We’ve all been there, so why not use templates as a way to save your audience from having to start from scratch? You’ll be doing them a huge favor.
Templates are a great lead magnet for designers, developers, or really anyone who wants to give their audience a visual resource they can customize. You’ve probably seen website templates and graphic templates, but you can use other kinds of templates to grow your email list.
You might want to create a bundle of templates that your subscribers can instantly download. Melanie from My Billie Designs did this by offering a moodboard template collection that includes four different layouts for Instagram and other social media platforms.
Since Melanie’s ideal audience consists of other creative entrepreneurs who care about how to create stunning social media graphics, this is a smart move. She also includes template files for Photoshop, InDesign, and Canva so it covers all of the major design software tools.
Another fun use of templates is from Kitchen Table Classroom, a blog that gives teachers and parents arts and crafts activities they can use in their own homes and classrooms. They offer printable comic book templates that kids can use to create their own drawings. All of their downloadable freebies point to their paid activity template shop.
What kind of template can you create? Is it for business use or personal use? What are the creative elements you can put into the template to make it uniquely yours?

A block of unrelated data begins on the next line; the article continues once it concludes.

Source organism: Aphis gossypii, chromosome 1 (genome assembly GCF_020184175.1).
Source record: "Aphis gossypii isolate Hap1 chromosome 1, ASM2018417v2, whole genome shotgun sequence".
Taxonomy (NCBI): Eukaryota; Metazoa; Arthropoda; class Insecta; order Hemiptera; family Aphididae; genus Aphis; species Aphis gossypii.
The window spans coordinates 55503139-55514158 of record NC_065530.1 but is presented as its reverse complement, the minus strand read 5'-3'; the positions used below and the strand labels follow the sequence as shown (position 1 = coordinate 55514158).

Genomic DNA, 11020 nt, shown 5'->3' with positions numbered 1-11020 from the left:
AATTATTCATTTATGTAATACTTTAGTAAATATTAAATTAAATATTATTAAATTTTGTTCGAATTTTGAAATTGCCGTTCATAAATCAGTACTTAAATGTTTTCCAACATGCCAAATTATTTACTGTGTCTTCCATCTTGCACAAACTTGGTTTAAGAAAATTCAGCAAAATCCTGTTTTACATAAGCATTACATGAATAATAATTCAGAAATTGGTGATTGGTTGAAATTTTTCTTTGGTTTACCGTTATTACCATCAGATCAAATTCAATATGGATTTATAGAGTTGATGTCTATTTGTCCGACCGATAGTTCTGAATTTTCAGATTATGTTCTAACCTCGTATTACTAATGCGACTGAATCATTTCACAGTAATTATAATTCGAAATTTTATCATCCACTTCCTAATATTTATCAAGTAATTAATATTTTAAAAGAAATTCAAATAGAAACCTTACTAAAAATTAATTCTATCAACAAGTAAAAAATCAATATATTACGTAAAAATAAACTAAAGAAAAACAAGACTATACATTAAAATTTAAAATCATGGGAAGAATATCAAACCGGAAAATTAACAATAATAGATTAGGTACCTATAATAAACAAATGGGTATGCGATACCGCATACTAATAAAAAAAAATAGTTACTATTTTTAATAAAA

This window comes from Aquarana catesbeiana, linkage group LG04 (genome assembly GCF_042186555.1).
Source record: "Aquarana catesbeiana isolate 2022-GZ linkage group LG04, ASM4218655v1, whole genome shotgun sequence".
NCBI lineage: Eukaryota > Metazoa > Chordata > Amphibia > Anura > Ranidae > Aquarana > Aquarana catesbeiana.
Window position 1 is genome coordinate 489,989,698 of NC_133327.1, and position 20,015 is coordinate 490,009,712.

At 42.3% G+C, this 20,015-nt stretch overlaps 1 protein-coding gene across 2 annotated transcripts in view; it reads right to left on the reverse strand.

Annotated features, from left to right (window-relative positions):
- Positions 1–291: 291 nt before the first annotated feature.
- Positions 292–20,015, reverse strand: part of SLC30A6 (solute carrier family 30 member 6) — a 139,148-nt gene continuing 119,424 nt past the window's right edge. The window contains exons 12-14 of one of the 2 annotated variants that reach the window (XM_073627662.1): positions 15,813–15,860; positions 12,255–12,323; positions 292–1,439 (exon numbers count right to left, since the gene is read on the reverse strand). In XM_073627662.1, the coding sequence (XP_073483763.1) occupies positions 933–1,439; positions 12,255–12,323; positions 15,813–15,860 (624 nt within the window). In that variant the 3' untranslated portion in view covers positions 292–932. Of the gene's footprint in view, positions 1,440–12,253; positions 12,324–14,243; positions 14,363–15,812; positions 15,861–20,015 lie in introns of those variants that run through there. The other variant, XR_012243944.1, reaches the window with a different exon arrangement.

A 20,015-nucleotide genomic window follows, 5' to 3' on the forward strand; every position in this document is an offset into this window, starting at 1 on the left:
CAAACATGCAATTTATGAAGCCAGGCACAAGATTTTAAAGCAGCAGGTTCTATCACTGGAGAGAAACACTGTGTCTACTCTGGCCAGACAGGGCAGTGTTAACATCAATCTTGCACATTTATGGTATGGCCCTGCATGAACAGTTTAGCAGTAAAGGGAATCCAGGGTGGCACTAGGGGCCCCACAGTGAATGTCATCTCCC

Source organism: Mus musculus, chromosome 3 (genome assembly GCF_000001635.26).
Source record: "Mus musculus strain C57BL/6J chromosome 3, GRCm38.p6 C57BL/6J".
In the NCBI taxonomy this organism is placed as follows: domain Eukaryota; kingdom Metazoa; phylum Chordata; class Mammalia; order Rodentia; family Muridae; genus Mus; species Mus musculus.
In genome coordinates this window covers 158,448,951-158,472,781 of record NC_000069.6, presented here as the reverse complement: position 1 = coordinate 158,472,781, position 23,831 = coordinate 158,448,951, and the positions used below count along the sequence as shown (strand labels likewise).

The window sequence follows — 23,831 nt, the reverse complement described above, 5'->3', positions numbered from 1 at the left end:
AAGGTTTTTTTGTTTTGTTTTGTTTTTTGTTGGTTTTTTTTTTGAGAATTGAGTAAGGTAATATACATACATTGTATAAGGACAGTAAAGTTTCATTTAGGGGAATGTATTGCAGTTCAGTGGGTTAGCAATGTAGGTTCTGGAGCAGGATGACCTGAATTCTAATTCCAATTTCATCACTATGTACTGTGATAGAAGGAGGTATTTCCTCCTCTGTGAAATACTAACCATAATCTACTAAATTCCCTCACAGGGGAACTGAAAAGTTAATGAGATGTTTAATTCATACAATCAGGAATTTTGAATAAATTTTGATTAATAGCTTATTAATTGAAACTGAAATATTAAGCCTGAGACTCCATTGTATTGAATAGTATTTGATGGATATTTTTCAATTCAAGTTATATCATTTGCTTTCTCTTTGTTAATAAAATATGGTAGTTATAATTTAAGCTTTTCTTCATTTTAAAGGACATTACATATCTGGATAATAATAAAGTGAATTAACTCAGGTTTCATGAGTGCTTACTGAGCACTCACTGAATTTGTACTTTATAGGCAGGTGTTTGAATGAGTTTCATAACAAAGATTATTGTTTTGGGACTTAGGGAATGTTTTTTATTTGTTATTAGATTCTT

We’re a little biased, but we couldn’t make a list about lead magnet ideas and not include quizzes. Since personality quizzes are blowing average conversion rates out of the water, they deserve a spot on our list.
No matter what your niche is, you can create a quiz that grows your email list with quality leads. A quiz naturally attracts like-minded people because your personality results are intentionally written to resonate with your ideal clients or buyers.
Unlike other lead magnet ideas, a quiz offers an interactive experience for your audience. They are able to choose their own path and learn more about themselves as they answer each question. This personalized experience feels like it’s tailored specifically to them, making it easier to gain your audience’s trust.
Quizzes work with any industry. We’ve seen people create successful quizzes on topics like parenting, health and wellness, blogging, finance, relationships, travel, and more. (Take a peek at our quiz templates to see even more topics.)
How could quizzes help you build your email list? Here are a few quiz case studies to check out for inspiration.
Amber Lilyestrom knew that she wanted to create a lead magnet that would increase her online course sales, but with so many options to choose from, she decided to test out an interactive quiz for the first time. It took her only a day to write her quiz and set up it up in Interact, and she’s still reaping the benefits from it months later.